Athelstan (AD 895-939) - King of the English AD 924-939

15th Century Painting of King Athelstan -  Nash ford Publishing Stained Glass Window of King Athelstan -  Nash Ford Publishing Medieval Monument to King Athelstan -  Nash Ford Publishing Statue of King Athelstan -  Nash Ford Publishing

Athelstan was the bastard son of King Edward the Elder. He was brought up by his aunt at the Royal Court of Mercia and was, thus, very popular in the Midlands and the North. His legitimate brother, Elfweard, took the throne upon their father's death but died after only fifteen days as king. He was probably murdered by Athelstan's supporters and the same happened to his younger brother, Edwin, said to have been 'drowned' at sea. Despite this rocky start, Athelstan was one of the greatest monarchs England has ever had, yet his achievements are rarely recognised. He became King of both the Norse Kingdom of York and over Northumbria, something his predecessors had never really achieved properly. He received acceptance as overlord from the Kings of Scotland and Strathclyde, and the Welsh Kings who had held out on King Alfred. In AD 937, he crushed all thoughts of Celtic independence at the Battle of Brunanburgh and his navy sailed as far north as Caithness to re-enforce his position. Meantime, at home, scholars flocked to his court which became the flower of European culture.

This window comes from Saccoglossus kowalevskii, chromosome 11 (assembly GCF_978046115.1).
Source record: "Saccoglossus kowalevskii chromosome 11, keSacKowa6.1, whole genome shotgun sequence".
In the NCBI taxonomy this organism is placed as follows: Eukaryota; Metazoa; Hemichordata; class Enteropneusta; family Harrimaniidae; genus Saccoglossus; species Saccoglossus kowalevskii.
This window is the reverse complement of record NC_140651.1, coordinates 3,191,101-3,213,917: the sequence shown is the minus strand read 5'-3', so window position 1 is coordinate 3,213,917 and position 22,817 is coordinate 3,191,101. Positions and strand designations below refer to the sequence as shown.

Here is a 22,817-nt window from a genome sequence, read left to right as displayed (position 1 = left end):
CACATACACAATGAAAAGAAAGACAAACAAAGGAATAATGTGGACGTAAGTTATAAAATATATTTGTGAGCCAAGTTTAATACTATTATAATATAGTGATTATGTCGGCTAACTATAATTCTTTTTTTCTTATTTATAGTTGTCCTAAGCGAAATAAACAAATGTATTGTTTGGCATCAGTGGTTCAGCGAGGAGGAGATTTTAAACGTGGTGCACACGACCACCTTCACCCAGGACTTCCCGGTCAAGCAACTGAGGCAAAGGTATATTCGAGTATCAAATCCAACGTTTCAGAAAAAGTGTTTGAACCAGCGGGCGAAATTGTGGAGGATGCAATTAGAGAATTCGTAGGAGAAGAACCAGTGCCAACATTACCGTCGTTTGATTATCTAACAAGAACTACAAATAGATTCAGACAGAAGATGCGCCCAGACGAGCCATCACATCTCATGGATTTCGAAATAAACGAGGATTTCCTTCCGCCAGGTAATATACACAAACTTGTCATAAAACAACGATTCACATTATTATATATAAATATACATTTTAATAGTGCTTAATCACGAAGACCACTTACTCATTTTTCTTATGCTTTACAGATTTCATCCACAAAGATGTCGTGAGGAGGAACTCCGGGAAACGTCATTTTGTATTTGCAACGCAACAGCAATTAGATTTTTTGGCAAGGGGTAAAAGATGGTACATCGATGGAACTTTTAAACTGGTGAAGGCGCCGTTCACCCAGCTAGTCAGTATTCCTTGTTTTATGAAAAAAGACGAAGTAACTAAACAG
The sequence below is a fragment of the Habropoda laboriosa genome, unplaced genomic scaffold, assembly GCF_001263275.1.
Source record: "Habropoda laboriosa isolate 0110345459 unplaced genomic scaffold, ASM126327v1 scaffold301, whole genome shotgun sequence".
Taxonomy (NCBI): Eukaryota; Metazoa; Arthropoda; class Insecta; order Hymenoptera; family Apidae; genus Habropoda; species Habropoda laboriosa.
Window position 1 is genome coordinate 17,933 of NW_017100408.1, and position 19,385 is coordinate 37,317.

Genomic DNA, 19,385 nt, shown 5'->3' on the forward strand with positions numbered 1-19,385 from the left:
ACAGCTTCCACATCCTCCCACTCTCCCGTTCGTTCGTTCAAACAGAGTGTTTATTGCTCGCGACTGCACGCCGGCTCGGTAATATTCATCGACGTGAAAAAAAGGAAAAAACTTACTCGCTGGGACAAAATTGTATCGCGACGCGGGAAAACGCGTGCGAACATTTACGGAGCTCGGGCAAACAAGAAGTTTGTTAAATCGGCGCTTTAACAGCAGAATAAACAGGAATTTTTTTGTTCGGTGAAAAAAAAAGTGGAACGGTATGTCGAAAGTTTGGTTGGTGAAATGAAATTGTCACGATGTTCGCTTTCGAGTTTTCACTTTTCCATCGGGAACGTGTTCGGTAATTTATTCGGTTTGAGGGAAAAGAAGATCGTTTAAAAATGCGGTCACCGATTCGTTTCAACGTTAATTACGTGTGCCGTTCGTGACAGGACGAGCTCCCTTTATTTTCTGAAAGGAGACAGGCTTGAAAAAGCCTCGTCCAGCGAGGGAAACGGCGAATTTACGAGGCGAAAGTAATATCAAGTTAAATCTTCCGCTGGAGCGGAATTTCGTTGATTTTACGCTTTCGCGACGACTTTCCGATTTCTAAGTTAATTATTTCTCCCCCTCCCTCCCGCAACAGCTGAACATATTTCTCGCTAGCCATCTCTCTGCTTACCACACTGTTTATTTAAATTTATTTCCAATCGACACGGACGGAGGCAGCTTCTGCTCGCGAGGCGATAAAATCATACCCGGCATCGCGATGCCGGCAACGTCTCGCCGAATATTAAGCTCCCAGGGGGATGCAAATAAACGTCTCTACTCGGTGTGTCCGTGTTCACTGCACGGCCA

For more details of King Athelstan's life, take a look at our Early British Kingdoms website.

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